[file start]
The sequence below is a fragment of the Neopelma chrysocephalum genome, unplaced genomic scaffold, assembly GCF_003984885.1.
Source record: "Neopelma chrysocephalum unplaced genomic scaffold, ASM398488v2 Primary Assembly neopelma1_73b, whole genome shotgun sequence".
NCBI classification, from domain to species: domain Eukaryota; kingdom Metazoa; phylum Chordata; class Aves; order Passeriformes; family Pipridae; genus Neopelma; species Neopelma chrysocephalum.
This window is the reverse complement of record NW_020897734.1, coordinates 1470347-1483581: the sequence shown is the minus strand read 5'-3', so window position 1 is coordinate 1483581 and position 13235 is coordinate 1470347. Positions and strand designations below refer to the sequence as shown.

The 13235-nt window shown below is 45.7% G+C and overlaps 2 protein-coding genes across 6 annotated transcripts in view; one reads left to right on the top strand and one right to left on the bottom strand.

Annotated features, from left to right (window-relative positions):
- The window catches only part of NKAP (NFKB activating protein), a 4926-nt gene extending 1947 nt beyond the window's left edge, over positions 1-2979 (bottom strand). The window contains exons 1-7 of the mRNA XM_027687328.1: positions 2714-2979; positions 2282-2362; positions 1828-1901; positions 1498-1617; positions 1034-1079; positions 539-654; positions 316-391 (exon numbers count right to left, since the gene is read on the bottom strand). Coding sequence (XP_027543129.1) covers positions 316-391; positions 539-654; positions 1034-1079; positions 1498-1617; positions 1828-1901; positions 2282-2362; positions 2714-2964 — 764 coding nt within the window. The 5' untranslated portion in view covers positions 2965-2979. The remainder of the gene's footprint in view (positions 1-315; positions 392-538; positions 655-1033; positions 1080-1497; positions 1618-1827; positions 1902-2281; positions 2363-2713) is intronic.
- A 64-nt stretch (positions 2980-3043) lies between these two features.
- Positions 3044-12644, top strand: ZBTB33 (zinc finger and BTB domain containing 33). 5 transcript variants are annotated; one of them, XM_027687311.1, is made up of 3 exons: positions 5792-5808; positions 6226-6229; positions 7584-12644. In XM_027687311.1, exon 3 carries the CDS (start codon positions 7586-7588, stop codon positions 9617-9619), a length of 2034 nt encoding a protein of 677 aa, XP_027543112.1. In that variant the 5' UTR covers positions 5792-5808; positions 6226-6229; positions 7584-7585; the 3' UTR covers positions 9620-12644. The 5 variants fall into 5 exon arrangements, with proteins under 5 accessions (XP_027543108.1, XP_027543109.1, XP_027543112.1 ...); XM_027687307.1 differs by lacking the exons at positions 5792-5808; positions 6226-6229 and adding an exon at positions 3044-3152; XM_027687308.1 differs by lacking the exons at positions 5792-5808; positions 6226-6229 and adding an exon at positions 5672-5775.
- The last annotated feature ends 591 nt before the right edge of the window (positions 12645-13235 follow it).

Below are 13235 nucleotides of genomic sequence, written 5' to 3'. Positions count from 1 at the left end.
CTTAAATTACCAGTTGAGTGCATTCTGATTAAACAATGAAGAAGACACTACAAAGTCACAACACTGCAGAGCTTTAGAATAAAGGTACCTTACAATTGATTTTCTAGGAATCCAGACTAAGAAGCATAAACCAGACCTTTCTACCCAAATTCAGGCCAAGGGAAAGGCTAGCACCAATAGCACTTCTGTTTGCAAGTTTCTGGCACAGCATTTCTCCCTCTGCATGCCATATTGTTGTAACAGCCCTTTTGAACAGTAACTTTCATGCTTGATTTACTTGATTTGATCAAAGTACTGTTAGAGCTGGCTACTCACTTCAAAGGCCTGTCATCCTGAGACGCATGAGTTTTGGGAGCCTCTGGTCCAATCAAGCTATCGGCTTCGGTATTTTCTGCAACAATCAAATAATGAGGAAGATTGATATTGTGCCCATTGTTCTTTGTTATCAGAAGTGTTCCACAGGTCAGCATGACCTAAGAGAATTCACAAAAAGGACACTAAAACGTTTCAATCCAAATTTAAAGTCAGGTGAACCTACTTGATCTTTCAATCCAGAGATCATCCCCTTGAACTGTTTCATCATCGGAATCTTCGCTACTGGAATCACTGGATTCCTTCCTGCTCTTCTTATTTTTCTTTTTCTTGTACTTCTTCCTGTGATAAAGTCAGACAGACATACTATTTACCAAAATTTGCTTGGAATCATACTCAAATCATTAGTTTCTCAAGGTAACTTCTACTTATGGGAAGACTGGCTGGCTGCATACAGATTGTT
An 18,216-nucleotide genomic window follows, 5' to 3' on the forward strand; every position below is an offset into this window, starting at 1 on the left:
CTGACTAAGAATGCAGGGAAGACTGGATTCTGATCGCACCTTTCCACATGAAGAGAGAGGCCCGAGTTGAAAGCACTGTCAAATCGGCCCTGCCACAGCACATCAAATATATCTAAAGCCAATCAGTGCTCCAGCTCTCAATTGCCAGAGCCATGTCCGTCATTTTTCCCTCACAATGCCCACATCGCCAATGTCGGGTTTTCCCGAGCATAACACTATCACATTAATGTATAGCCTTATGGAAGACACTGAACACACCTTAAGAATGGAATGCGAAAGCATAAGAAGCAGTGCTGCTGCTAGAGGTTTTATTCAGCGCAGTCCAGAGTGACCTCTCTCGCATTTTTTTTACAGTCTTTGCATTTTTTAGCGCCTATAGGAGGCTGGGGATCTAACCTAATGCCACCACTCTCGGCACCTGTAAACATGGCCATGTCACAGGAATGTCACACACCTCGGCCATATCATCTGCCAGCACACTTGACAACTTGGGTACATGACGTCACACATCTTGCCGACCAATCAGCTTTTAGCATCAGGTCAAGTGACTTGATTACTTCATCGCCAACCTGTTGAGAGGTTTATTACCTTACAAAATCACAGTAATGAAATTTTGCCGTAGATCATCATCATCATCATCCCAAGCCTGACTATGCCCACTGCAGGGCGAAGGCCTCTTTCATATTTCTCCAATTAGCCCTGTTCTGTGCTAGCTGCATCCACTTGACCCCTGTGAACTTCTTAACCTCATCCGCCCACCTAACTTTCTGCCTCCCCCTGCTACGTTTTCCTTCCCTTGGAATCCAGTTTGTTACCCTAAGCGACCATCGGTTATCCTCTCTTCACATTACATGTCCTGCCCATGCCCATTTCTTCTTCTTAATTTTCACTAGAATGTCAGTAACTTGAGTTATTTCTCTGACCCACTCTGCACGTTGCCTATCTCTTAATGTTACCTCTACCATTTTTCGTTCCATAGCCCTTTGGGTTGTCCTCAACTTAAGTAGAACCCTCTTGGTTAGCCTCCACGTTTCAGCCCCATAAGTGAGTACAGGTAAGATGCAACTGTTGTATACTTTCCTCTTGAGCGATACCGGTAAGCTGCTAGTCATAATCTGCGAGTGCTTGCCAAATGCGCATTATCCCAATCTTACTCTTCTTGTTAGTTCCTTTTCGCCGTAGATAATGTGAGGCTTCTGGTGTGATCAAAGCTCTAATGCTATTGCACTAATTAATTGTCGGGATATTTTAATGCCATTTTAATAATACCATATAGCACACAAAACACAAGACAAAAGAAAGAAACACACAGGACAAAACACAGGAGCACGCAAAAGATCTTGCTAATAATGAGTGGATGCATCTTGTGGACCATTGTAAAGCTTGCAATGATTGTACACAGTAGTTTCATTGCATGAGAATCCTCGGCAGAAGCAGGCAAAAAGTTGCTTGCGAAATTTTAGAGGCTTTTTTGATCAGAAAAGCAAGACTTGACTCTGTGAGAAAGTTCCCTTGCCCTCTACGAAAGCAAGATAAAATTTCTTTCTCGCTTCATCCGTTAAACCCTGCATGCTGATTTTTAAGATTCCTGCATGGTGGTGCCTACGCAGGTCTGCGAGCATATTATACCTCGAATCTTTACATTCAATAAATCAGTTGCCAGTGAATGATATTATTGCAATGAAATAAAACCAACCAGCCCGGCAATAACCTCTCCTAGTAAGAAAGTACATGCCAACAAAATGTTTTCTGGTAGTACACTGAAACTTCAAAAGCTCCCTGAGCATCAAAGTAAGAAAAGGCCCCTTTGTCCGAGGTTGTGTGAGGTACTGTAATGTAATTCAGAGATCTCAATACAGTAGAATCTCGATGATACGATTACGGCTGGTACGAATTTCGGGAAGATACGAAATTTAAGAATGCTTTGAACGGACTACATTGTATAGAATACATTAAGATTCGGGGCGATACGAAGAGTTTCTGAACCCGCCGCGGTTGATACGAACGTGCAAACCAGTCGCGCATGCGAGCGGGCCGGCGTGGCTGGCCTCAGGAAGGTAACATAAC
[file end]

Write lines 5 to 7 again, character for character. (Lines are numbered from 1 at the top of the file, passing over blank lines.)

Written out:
The 13235-nt window shown below is 45.7% G+C and overlaps 2 protein-coding genes across 6 annotated transcripts in view; one reads left to right on the top strand and one right to left on the bottom strand.

Annotated features, from left to right (window-relative positions):
- The window catches only part of NKAP (NFKB activating protein), a 4926-nt gene extending 1947 nt beyond the window's left edge, over positions 1-2979 (bottom strand). The window contains exons 1-7 of the mRNA XM_027687328.1: positions 2714-2979; positions 2282-2362; positions 1828-1901; positions 1498-1617; positions 1034-1079; positions 539-654; positions 316-391 (exon numbers count right to left, since the gene is read on the bottom strand). Coding sequence (XP_027543129.1) covers positions 316-391; positions 539-654; positions 1034-1079; positions 1498-1617; positions 1828-1901; positions 2282-2362; positions 2714-2964 — 764 coding nt within the window. The 5' untranslated portion in view covers positions 2965-2979. The remainder of the gene's footprint in view (positions 1-315; positions 392-538; positions 655-1033; positions 1080-1497; positions 1618-1827; positions 1902-2281; positions 2363-2713) is intronic.